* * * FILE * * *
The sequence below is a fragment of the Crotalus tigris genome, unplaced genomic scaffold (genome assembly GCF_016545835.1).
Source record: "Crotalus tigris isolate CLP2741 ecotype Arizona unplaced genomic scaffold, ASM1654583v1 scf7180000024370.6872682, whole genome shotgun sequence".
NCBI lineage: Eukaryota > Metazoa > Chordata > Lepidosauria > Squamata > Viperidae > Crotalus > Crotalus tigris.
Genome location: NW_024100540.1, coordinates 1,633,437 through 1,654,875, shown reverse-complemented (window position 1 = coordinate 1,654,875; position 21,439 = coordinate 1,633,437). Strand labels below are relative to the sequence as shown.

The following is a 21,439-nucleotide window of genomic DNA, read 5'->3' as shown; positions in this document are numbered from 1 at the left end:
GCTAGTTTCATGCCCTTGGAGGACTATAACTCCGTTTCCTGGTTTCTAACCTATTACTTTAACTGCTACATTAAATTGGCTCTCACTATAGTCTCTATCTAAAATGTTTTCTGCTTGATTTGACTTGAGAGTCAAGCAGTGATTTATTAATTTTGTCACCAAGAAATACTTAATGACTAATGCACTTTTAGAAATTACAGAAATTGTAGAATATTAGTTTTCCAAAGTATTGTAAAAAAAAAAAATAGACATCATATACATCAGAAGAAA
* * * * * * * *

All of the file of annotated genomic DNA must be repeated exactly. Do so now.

The sequence below is a fragment of the Crotalus tigris genome, unplaced genomic scaffold (genome assembly GCF_016545835.1).
Source record: "Crotalus tigris isolate CLP2741 ecotype Arizona unplaced genomic scaffold, ASM1654583v1 scf7180000024370.6872682, whole genome shotgun sequence".
NCBI lineage: Eukaryota > Metazoa > Chordata > Lepidosauria > Squamata > Viperidae > Crotalus > Crotalus tigris.
Genome location: NW_024100540.1, coordinates 1,633,437 through 1,654,875, shown reverse-complemented (window position 1 = coordinate 1,654,875; position 21,439 = coordinate 1,633,437). Strand labels below are relative to the sequence as shown.

The following is a 21,439-nucleotide window of genomic DNA, read 5'->3' as shown; positions in this document are numbered from 1 at the left end:
GCTAGTTTCATGCCCTTGGAGGACTATAACTCCGTTTCCTGGTTTCTAACCTATTACTTTAACTGCTACATTAAATTGGCTCTCACTATAGTCTCTATCTAAAATGTTTTCTGCTTGATTTGACTTGAGAGTCAAGCAGTGATTTATTAATTTTGTCACCAAGAAATACTTAATGACTAATGCACTTTTAGAAATTACAGAAATTGTAGAATATTAGTTTTCCAAAGTATTGTAAAAAAAAAAAATAGACATCATATACATCAGAAGAAA